Judge: Starbucks Can't Close All Teavana Locations

As it turns out, there will still be some Teavana locations.
As it turns out, there will still be some Teavana locations.
Starbucks

Starbucks’ decision to shutter its entire Teavana footprint has hit a roadblock. On Monday, an Indiana federal judge ruled in favor of Simon Property Group, forcing Starbucks to keep 77 of its Teavana stores open and honor their leases. The Indianapolis-based mall operator, which is the country’s largest, sued the company back in the summer when Starbucks first revealed its intention to close all 379 Teavana locations.

The judge at Marion Country Superior Court last week granted a preliminary injunction to halt Starbucks from closing and conducting any going-out-of-business sales in those 77 locations. Only two of the leases are set to expire before the spring, with some going as far as 2027.

Simon Property Group sued on the basis that its Teavana stores weren’t actually losing money. It said Teavana was not growing fast enough to fit into Starbucks’ overall business goals, but was doing just fine on its own.

“Starbucks’ decision to close its Teavana stores is simply an effort to further increase its economic gains at the expense of others,” Simon said in the suit, filed by Indianapolis-based law firm Barnes & Thornburg LLP. “Starbucks does not contend that Simon breached any lease or that Starbucks cannot remain viable if it continues to honor its promises in its leases for stores in Simon’s shopping centers. Instead, Starbucks simply believes it can make more money if it violates the leases than if it honored its contractual promises and obligations.”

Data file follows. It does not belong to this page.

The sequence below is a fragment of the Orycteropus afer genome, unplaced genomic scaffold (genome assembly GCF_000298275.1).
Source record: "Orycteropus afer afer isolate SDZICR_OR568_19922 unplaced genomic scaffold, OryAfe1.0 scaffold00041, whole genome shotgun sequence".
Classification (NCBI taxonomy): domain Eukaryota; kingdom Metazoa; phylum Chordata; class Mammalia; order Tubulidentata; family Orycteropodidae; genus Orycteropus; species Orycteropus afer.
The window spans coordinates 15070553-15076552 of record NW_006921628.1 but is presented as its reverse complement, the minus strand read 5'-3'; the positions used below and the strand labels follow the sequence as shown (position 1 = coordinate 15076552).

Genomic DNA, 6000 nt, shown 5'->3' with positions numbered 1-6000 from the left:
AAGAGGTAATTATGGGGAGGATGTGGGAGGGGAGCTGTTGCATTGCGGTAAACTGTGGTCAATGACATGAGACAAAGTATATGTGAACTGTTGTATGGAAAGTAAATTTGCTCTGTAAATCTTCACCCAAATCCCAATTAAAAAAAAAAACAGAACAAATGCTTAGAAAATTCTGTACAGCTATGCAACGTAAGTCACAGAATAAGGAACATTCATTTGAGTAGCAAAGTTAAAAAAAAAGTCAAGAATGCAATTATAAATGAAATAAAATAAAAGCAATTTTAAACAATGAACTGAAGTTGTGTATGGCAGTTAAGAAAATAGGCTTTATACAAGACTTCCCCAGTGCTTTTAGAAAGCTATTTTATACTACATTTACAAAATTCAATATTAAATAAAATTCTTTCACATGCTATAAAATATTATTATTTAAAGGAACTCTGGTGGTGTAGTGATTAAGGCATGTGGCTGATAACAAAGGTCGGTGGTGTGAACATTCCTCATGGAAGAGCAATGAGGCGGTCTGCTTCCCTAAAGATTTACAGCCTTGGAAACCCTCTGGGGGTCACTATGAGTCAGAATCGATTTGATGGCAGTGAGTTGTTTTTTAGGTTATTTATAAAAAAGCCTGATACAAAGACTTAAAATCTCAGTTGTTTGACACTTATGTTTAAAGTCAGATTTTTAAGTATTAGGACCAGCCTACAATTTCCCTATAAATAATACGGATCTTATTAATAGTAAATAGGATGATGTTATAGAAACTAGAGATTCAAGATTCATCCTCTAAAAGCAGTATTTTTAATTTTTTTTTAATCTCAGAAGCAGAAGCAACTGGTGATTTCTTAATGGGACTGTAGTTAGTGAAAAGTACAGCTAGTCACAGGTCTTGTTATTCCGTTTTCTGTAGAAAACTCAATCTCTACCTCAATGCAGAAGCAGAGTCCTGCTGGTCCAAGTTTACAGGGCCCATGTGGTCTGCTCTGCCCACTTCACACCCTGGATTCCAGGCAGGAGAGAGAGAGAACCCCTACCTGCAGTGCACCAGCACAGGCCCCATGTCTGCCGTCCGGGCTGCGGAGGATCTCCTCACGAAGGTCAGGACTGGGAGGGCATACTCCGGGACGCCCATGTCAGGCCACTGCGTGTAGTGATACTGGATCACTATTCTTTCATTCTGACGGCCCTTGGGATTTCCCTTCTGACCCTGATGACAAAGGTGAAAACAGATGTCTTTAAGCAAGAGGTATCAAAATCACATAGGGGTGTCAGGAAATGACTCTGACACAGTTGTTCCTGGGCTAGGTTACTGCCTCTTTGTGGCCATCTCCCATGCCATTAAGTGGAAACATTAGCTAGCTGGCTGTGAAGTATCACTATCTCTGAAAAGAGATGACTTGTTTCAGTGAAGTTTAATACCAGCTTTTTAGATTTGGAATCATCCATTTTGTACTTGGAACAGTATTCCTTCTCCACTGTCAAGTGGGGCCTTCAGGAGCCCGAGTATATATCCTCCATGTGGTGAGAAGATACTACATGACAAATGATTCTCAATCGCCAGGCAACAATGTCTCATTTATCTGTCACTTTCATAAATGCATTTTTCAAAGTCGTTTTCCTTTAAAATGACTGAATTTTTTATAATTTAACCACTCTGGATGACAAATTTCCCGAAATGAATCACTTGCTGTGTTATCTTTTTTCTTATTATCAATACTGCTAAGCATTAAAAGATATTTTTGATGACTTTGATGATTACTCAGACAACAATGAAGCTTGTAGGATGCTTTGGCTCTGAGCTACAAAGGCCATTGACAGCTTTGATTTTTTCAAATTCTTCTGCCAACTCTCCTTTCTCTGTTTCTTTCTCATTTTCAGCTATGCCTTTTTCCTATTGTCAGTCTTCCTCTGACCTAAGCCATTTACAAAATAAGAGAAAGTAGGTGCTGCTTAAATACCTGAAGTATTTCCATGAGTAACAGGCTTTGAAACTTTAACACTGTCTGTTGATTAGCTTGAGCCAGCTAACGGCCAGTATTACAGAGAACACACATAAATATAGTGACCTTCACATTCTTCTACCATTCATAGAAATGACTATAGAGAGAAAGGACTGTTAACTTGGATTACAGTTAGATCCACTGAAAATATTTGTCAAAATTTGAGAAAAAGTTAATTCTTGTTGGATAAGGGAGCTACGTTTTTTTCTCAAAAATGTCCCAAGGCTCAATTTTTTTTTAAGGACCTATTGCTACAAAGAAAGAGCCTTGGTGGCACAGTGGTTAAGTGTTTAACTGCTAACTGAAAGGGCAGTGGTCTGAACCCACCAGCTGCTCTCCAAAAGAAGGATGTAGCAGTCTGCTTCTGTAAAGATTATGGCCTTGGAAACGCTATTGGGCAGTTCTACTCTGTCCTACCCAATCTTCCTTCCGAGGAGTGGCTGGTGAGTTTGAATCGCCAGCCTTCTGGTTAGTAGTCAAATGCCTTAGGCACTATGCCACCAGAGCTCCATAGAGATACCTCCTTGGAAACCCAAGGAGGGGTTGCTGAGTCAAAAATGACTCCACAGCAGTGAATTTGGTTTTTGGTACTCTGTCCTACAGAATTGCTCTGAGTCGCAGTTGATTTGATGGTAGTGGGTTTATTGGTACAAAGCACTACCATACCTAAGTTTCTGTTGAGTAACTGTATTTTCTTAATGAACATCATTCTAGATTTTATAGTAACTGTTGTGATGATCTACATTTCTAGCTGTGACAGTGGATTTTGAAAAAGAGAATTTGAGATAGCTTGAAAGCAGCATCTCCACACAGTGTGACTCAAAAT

Simon Property said in the suit that Teavana’s fate shouldn’t be compared to that of some big-box retailers struggling to stay open. When it was announced, Starbucks’ 2012 acquisition of Teavana for $620 million was the largest in company history. And as recent as a year ago, the suit claims, Starbucks was touting success within its tea business.

The suit said many companies, such as Sears, Macy’s, and Sports Authority, have closed stores to avoid bankruptcy and “that staying open and fulfilling their leases would cause them financial ruin.”

“That obviously is not the case with Starbucks, which is one of the largest and most recognized companies in the world,” the suit said.

No word has come yet on whether Starbucks will file an appeal. “We are disappointed in the judge’s ruling and will continue to focus on finding a resolution,” Starbucks said in a statement, according to Fortune.

Starbucks said it plans to close the majority of its Teavana stores by spring 2018. This didn’t come as a surprise following the company’s earlier comments. Notably, Starbucks CEO and president Kevin Johnson admitted to investors during a conference call in April that Starbucks “launched a review process … to take clear action to improve the performance of our Teavana mall store portfolio.”

The stores struggled through the holiday season and performed even worse through the second quarter than Starbucks predicated, resulting in the java chain labeling them “at-risk Teavana mall stores.”

As a whole, Starbucks has fought to regain foot traffic in recent quarters. It said during the fourth that it has sold more than $1.6 billion of Teavana beverages in Starbucks stores in the past 12 months. The company has no plans to remove it from in-store shelves; it just wants to exit malls.

In fact, Starbucks announced in November that it was selling the iconic tea brand Tazo for $384 million to Unilever so it could focus solely on Teavana. This would include entering the packaged tea category in 2018. Starbucks said it expects its Teavana business to represent over $3 billion over the next five years.

Starbucks reported global comparable same-store sales growth of 2 percent in the fourth quarter, driven by a 2 percent increase in average ticket, and a 1 percent boost in transactions.

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